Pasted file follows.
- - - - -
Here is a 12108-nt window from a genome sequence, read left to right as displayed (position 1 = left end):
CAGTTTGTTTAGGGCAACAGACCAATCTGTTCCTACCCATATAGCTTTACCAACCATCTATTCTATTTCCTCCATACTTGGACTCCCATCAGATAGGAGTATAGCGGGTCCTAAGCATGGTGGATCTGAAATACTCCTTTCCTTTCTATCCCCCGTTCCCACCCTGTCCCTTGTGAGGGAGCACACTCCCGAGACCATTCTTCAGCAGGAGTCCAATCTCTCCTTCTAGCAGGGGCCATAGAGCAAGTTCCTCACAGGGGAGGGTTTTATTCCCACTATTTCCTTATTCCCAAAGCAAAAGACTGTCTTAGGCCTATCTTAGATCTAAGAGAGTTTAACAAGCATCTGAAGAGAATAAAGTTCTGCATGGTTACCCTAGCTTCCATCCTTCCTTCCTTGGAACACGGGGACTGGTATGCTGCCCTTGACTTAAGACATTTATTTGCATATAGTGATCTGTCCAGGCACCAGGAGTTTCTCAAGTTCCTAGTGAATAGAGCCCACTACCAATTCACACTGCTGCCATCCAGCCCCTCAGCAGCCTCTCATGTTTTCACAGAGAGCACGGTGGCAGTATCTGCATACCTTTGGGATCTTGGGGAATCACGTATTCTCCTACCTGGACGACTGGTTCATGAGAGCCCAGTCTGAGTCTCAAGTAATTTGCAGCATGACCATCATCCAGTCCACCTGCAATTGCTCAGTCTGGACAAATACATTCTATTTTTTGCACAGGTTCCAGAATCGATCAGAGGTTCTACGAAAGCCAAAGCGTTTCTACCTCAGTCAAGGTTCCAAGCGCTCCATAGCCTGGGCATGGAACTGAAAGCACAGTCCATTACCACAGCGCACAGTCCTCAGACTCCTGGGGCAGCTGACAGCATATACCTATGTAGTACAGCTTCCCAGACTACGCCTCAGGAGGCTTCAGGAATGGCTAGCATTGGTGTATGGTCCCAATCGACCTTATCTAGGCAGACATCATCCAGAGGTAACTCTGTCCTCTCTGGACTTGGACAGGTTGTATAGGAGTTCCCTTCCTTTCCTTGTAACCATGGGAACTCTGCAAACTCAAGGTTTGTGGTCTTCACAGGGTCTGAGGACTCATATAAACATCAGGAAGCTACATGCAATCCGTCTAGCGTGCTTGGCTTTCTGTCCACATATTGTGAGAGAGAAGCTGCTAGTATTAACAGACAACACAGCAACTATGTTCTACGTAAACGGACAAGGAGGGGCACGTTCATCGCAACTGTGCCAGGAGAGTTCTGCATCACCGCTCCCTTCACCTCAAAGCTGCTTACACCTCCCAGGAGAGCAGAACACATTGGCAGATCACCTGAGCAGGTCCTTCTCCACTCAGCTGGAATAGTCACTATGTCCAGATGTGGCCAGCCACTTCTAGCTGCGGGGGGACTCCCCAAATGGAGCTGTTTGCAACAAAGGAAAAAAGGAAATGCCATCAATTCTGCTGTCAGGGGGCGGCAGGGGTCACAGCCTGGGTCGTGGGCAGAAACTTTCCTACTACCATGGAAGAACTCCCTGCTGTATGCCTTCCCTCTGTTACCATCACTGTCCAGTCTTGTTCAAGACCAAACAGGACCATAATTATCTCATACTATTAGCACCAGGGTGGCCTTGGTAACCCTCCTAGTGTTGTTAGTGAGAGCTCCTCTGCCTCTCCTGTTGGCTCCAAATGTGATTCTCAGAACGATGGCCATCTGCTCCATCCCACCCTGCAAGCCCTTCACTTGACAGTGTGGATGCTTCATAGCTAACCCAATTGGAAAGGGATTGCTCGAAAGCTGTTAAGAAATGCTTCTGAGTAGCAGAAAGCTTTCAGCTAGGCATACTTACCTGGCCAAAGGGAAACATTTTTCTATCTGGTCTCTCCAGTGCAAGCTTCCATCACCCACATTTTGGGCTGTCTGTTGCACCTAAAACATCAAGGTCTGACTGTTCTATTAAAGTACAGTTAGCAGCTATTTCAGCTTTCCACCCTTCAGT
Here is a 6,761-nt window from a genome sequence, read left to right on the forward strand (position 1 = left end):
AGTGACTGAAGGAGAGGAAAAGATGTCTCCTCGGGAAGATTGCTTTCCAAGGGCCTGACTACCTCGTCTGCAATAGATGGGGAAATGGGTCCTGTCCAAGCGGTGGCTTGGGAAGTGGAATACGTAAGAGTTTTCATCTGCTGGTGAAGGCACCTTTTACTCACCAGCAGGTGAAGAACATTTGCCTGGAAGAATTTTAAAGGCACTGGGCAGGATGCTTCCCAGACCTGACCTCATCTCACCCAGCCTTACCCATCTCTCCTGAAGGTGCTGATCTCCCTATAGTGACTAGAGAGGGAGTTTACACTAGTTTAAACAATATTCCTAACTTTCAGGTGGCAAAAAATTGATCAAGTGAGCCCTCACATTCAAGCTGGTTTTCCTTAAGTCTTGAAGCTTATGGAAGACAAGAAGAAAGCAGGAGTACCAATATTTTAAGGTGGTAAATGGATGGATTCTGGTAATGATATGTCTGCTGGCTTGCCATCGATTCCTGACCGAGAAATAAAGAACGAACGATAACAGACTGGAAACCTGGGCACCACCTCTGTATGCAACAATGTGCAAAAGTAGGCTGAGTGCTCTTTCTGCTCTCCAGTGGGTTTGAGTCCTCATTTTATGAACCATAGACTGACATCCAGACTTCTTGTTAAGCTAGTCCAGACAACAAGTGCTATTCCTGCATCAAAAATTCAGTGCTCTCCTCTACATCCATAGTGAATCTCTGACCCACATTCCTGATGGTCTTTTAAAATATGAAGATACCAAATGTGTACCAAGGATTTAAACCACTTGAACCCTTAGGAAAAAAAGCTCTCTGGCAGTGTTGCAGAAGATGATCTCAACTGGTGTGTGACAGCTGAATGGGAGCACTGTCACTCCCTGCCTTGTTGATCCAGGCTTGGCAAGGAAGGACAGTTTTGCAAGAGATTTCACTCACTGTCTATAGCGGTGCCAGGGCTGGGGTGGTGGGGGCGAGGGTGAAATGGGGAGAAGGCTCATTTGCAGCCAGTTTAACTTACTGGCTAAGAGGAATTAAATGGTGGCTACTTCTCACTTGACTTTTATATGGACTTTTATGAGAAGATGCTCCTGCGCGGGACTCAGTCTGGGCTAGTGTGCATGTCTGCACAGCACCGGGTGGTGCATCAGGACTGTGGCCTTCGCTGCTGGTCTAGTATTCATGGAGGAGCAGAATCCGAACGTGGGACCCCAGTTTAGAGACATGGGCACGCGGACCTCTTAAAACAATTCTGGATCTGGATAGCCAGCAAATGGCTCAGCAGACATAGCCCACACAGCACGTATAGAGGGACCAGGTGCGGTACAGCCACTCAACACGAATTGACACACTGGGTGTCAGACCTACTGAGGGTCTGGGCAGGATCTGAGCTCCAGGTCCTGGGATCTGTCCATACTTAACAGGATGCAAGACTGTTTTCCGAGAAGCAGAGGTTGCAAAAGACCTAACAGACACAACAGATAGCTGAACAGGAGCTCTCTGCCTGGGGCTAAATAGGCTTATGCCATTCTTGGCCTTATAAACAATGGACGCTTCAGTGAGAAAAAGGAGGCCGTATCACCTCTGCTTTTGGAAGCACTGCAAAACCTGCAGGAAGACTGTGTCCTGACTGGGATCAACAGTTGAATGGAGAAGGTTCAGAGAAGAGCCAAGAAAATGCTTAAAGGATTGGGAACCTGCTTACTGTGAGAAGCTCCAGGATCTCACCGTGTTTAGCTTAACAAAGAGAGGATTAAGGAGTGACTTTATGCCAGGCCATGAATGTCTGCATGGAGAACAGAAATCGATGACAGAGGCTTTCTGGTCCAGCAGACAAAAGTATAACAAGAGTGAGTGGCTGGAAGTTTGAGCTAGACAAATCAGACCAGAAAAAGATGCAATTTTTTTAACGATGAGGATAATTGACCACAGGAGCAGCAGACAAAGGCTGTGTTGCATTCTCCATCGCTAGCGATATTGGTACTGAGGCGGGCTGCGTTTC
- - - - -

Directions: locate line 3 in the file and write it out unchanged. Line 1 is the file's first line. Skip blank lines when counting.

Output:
Here is a 6,761-nt window from a genome sequence, read left to right on the forward strand (position 1 = left end):